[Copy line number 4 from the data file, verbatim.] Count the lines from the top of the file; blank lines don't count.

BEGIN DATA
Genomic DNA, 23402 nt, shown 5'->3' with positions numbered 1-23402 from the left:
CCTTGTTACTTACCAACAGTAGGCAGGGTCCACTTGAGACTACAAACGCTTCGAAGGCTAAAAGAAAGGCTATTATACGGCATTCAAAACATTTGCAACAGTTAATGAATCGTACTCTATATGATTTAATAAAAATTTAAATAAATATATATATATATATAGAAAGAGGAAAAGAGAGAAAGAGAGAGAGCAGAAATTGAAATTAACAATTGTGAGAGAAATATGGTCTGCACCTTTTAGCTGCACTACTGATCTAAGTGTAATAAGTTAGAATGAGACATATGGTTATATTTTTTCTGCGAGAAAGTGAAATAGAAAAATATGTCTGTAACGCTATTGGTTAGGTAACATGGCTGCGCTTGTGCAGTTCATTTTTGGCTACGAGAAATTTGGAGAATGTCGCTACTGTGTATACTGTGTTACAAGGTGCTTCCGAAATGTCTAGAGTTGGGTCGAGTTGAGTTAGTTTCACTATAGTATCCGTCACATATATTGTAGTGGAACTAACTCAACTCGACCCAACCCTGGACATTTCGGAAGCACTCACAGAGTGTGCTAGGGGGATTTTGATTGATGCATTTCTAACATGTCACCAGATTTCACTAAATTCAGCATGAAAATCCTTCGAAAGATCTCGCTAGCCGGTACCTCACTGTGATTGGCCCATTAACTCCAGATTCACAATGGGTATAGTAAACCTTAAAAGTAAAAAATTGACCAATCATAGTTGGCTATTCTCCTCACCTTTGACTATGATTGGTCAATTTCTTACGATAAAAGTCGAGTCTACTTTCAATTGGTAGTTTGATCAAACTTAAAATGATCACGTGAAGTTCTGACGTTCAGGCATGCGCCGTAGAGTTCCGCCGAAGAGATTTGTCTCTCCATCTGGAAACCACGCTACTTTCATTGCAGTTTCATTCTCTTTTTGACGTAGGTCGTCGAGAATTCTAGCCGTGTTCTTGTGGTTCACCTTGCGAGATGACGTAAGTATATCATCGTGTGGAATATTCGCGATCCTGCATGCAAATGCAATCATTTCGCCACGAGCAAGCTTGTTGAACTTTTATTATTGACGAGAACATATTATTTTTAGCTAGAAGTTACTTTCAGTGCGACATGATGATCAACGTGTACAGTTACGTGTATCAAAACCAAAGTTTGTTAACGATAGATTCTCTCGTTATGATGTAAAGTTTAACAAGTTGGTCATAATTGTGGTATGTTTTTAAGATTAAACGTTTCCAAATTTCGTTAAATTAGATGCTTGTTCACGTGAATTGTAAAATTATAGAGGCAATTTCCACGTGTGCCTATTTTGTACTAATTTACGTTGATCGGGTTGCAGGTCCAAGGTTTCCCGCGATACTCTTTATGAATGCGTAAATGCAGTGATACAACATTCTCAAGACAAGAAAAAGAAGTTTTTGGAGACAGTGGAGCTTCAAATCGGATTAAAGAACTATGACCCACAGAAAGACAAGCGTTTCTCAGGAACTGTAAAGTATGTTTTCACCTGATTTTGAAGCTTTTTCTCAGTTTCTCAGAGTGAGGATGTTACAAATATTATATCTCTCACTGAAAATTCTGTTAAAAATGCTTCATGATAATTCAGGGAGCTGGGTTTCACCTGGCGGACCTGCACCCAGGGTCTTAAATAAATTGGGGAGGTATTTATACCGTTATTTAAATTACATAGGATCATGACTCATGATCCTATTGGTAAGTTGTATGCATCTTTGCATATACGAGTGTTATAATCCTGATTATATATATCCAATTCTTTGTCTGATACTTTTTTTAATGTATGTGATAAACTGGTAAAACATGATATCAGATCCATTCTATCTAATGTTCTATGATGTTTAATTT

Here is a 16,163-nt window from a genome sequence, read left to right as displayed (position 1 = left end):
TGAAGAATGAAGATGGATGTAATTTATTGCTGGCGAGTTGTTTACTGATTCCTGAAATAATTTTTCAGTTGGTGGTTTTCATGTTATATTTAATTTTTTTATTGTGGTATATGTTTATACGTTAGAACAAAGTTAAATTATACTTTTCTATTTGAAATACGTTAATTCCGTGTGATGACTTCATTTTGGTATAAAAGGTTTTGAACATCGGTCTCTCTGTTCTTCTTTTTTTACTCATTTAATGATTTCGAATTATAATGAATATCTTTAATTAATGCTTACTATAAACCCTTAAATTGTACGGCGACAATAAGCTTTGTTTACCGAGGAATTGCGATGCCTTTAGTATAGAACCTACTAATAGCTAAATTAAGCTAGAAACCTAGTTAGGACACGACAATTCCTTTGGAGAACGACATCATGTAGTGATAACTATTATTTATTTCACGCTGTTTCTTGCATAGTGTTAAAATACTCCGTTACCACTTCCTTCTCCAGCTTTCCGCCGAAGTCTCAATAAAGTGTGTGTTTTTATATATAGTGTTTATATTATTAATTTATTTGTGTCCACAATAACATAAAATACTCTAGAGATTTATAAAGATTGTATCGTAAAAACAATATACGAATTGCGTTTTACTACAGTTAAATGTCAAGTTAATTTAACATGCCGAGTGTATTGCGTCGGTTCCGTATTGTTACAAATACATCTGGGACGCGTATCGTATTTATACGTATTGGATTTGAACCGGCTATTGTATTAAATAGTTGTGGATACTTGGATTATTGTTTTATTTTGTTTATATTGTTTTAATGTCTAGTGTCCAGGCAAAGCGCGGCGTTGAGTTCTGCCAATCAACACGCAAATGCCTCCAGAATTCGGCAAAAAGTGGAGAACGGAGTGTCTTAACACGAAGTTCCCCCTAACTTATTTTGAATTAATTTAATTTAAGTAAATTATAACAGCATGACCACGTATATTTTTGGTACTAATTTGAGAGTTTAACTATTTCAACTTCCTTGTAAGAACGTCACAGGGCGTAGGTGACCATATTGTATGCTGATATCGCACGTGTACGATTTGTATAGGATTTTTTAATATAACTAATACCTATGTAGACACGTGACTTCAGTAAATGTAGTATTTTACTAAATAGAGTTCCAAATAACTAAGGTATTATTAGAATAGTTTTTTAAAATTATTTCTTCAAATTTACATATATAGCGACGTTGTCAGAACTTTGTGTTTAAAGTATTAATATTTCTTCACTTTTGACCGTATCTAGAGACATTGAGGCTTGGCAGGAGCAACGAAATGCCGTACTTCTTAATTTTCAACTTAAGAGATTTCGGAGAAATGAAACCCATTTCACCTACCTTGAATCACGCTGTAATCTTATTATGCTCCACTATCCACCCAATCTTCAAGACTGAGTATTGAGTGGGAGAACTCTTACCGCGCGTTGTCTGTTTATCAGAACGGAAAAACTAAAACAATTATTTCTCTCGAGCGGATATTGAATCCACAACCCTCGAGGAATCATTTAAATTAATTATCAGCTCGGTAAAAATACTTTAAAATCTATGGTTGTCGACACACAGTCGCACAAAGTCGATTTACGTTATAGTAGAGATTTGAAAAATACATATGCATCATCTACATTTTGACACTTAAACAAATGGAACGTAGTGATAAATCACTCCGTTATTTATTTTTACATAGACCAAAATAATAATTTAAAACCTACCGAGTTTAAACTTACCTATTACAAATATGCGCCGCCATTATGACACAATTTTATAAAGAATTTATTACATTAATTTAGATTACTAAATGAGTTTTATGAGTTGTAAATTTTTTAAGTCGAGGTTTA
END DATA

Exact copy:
TGAAGAATGAAGATGGATGTAATTTATTGCTGGCGAGTTGTTTACTGATTCCTGAAATAATTTTTCAGTTGGTGGTTTTCATGTTATATTTAATTTTTTTATTGTGGTATATGTTTATACGTTAGAACAAAGTTAAATTATACTTTTCTATTTGAAATACGTTAATTCCGTGTGATGACTTCATTTTGGTATAAAAGGTTTTGAACATCGGTCTCTCTGTTCTTCTTTTTTTACTCATTTAATGATTTCGAATTATAATGAATATCTTTAATTAATGCTTACTATAAACCCTTAAATTGTACGGCGACAATAAGCTTTGTTTACCGAGGAATTGCGATGCCTTTAGTATAGAACCTACTAATAGCTAAATTAAGCTAGAAACCTAGTTAGGACACGACAATTCCTTTGGAGAACGACATCATGTAGTGATAACTATTATTTATTTCACGCTGTTTCTTGCATAGTGTTAAAATACTCCGTTACCACTTCCTTCTCCAGCTTTCCGCCGAAGTCTCAATAAAGTGTGTGTTTTTATATATAGTGTTTATATTATTAATTTATTTGTGTCCACAATAACATAAAATACTCTAGAGATTTATAAAGATTGTATCGTAAAAACAATATACGAATTGCGTTTTACTACAGTTAAATGTCAAGTTAATTTAACATGCCGAGTGTATTGCGTCGGTTCCGTATTGTTACAAATACATCTGGGACGCGTATCGTATTTATACGTATTGGATTTGAACCGGCTATTGTATTAAATAGTTGTGGATACTTGGATTATTGTTTTATTTTGTTTATATTGTTTTAATGTCTAGTGTCCAGGCAAAGCGCGGCGTTGAGTTCTGCCAATCAACACGCAAATGCCTCCAGAATTCGGCAAAAAGTGGAGAACGGAGTGTCTTAACACGAAGTTCCCCCTAACTTATTTTGAATTAATTTAATTTAAGTAAATTATAACAGCATGACCACGTATATTTTTGGTACTAATTTGAGAGTTTAACTATTTCAACTTCCTTGTAAGAACGTCACAGGGCGTAGGTGACCATATTGTATGCTGATATCGCACGTGTACGATTTGTATAGGATTTTTTAATATAACTAATACCTATGTAGACACGTGACTTCAGTAAATGTAGTATTTTACTAAATAGAGTTCCAAATAACTAAGGTATTATTAGAATAGTTTTTTAAAATTATTTCTTCAAATTTACATATATAGCGACGTTGTCAGAACTTTGTGTTTAAAGTATTAATATTTCTTCACTTTTGACCGTATCTAGAGACATTGAGGCTTGGCAGGAGCAACGAAATGCCGTACTTCTTAATTTTCAACTTAAGAGATTTCGGAGAAATGAAACCCATTTCACCTACCTTGAATCACGCTGTAATCTTATTATGCTCCACTATCCACCCAATCTTCAAGACTGAGTATTGAGTGGGAGAACTCTTACCGCGCGTTGTCTGTTTATCAGAACGGAAAAACTAAAACAATTATTTCTCTCGAGCGGATATTGAATCCACAACCCTCGAGGAATCATTTAAATTAATTATCAGCTCGGTAAAAATACTTTAAAATCTATGGTTGTCGACACACAGTCGCACAAAGTCGATTTACGTTATAGTAGAGATTTGAAAAATACATATGCATCATCTACATTTTGACACTTAAACAAATGGAACGTAGTGATAAATCACTCCGTTATTTATTTTTACATAGACCAAAATAATAATTTAAAACCTACCGAGTTTAAACTTACCTATTACAAATATGCGCCGCCATTATGACACAATTTTATAAAGAATTTATTACATTAATTTAGATTACTAAATGAGTTTTATGAGTTGTAAATTTTTTAAGTCGAGGTTTA